In El Paso, it was right maybe twice — a sign of improvement!
President Obama was better than usual, but not as good as he should have been, during a speech about immigration policy reform he gave in El Paso on Tuesday afternoon. (Text of speech .)
He correctly noted that the current immigration system is broken, that we train our own competition, break up families, and generally do ourselves no favors with the status quo. He also said — and I agree — that immigration reform is “an economic imperative.”
He gave better lip service than usual to the important point that illegals are illegal, and that people who broke the law to come here or stay here should not be rewarded, not least because of how unfair it is to people who wait years to do it the right way.
Being who he is, Obama couldn’t help but toss in a couple of jabs against the Republicans, stupidly making it far too transparent that his push on this issue is at least as much due to electoral politics as to actually caring about policy. Like the scorpion in the fable, it’s just his nature.
So why the big push now? Because Obama knows his support among white voters — at least outside of college-educated white women — has cratered (but not because of their color, mind you) and because he believes with good reason that even blacks won’t be as motivated to vote as they were in the “historic” 2008 election. After all, black turnout dropped from about 13% of voters in 2006, the last non-presidential election, to 10% in 2010 while overall voter turnout rose about 1%.
The president has also lost traction among Hispanics, not least due to the election of a few high-profile Hispanic Republicans such as Marco Rubio and New Mexico Governor Susan Martinez who while receiving a minority of the Hispanic vote nevertheless garnered far more support from that part of the electorate than had been predicted. Still, Hispanics are the biggest group that Barack Obama thinks he can and must work on when it comes to getting re-elected. After all, a recent Pew Hispanic Center report suggested that the nation’s fastest-growing minority group is lagging in election participation: “In 2010, 31.2% of Latino eligible voters say they voted, while nearly half (48.6%) of white eligible voters and 44.0% of black eligible voters said the same.”
Courting Hispanics is not a new idea for President Obama who in classic Progressive us-versus-them style encouraged Hispanics to vote in the 2010 elections by suggesting they think in terms of “We’re gonna punish our enemies and we’re gonna reward our friends.” It didn’t work then, and doesn’t seem much more likely to work now, but you can’t blame Obama for trying since he has few other places to turn for support.
THE ISSUE OF IMMIGRATION is a tough one for Republicans. Obama has a strong case to make when he suggests that many Republicans who claim to be for “comprehensive immigration reform” demanded “enforcement first” or “borders first.” With a raft of statistics about how enforcement is much stronger, how the border fence is “nearly complete,” how we now have 20,000 border patrol agents, Obama worried aloud about Republicans “mov(ing) the goal posts one more time.”
It’s a strong political argument, even if transparently cynical, and does pose some political risk to Republicans whose persistent “gender gap” (even now, women support Democrats by about 7 points more than men do) is due in part to appearing (and being characterized in the liberal media) as “mean” or “heartless.”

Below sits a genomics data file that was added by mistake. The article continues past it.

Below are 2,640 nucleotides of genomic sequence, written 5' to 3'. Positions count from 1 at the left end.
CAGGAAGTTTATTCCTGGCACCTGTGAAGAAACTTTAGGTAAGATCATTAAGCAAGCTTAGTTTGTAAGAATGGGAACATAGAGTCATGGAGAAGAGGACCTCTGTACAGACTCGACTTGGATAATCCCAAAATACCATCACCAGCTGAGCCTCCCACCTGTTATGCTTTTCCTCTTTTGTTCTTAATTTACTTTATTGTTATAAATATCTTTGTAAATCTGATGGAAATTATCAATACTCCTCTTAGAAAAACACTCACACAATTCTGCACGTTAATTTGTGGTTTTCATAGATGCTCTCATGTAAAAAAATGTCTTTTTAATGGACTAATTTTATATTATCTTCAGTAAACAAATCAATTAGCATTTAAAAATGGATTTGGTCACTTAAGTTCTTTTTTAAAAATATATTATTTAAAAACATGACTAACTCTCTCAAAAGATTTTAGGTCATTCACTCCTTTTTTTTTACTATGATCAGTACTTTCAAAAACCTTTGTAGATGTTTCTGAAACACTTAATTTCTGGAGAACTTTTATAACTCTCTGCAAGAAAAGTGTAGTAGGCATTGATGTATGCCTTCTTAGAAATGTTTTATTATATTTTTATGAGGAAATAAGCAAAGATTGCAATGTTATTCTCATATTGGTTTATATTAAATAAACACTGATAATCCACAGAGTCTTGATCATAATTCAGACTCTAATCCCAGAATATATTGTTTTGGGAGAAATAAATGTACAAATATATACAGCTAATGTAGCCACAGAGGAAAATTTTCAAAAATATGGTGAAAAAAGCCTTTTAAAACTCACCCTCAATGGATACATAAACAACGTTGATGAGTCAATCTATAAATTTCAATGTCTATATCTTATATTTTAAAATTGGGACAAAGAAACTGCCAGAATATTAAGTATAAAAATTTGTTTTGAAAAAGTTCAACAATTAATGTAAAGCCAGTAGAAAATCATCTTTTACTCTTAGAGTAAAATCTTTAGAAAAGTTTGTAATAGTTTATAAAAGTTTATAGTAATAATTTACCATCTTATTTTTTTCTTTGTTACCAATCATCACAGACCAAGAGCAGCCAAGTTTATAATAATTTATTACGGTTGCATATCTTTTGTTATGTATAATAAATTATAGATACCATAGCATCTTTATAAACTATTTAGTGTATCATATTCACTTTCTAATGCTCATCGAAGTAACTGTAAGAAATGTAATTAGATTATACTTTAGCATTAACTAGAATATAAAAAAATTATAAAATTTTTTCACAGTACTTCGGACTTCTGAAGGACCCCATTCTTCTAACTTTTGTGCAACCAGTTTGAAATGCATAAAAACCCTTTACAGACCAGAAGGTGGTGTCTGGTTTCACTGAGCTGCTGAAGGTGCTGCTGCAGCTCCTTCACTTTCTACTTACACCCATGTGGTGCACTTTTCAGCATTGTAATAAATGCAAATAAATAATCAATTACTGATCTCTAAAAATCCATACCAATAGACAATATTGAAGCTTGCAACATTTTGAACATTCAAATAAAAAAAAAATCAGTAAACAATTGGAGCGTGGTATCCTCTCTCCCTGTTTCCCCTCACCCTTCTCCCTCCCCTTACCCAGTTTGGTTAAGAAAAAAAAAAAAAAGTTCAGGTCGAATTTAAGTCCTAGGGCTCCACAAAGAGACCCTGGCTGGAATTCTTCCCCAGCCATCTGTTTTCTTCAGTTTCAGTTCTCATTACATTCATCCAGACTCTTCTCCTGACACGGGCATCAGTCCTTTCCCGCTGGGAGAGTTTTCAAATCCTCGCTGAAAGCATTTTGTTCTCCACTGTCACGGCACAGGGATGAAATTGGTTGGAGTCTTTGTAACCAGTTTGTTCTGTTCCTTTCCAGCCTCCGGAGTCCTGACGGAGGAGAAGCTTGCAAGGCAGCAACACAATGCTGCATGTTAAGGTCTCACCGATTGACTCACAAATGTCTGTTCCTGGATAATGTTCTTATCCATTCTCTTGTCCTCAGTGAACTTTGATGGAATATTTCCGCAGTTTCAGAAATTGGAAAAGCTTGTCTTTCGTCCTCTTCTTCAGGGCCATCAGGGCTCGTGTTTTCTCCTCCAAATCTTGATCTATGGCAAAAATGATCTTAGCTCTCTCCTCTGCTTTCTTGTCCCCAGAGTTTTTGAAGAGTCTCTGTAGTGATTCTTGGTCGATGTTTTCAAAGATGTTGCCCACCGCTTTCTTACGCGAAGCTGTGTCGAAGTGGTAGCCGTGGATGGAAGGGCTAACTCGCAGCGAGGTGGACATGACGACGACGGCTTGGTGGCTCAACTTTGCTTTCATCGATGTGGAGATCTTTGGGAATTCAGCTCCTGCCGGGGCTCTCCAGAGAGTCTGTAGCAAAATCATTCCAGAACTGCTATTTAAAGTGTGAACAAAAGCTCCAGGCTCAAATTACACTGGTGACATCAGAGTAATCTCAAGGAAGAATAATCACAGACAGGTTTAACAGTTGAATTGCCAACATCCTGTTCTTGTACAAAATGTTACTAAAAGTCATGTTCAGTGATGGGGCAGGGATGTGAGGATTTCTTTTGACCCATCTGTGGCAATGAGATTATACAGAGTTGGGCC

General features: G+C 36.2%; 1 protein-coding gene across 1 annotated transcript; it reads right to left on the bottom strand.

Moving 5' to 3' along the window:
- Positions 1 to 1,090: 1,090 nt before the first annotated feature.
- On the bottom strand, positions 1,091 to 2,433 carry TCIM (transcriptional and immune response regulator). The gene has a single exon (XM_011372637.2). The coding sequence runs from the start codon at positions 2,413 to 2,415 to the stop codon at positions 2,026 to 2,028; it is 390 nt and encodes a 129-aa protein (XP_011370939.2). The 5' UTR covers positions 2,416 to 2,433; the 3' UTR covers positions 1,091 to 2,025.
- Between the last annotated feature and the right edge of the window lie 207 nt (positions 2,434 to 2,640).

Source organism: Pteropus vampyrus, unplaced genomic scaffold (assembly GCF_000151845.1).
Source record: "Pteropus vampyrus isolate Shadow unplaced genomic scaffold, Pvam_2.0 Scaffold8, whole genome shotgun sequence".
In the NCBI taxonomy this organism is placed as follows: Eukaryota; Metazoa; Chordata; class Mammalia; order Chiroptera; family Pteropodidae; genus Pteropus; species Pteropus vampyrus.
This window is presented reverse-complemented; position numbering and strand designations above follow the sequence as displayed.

On the one hand, Republicans do not want to give Barack Obama a political victory on an issue as big as immigration going into the 2012 campaign. On the other hand, they don’t want to be accurately portrayed as the “party of ‘no’” on this issue, or as xenophobic.
Immigration has been a divisive issue within the GOP for more than a decade with the libertarian and free-market wing of the party supporting increasing immigration while nativists and economic know-nothings opposed it. A 1996 article by Steve Moore and Aaron Harris nicely summarizes the Republican Party’s historic schizophrenia over immigration but noting that since World War II the GOP “returned to its pro-legal immigration, anti-illegal immigration stance.”
The Republican Party Platform of 1960 should be a touchstone for today’s GOP on the issue of immigration, not least for its moral component:
Immigration has historically been a great factor in the growth of the United States, not only in numbers but in the enrichment of ideas that immigrants have brought with them. This Republican Administration has given refuge to over 32,000 victims of Communist tyranny from Hungary, ended needless delay in processing applications for naturalization, and has urged other enlightened legislation to liberalize existing restrictions.
Immigration has been reduced to the point where it does not provide the stimulus to growth that it should, nor are we fulfilling our obligation as a haven for the oppressed. Republican conscience and Republican policy require that:
The annual number of immigrants we accept be at least doubled.
A man of faith in a godless age is hitting Americans where it hurts.
Mr. and Mrs. American Spectator Reader, let P.J. O’Rourke talk sense to your kids.
In Britain, defending your property can get you life.
It won’t take long for conservatives to scratch this presidential wannabe off their 2008 scorecard.
Was the President done in by the economy, or by the politics of the economy?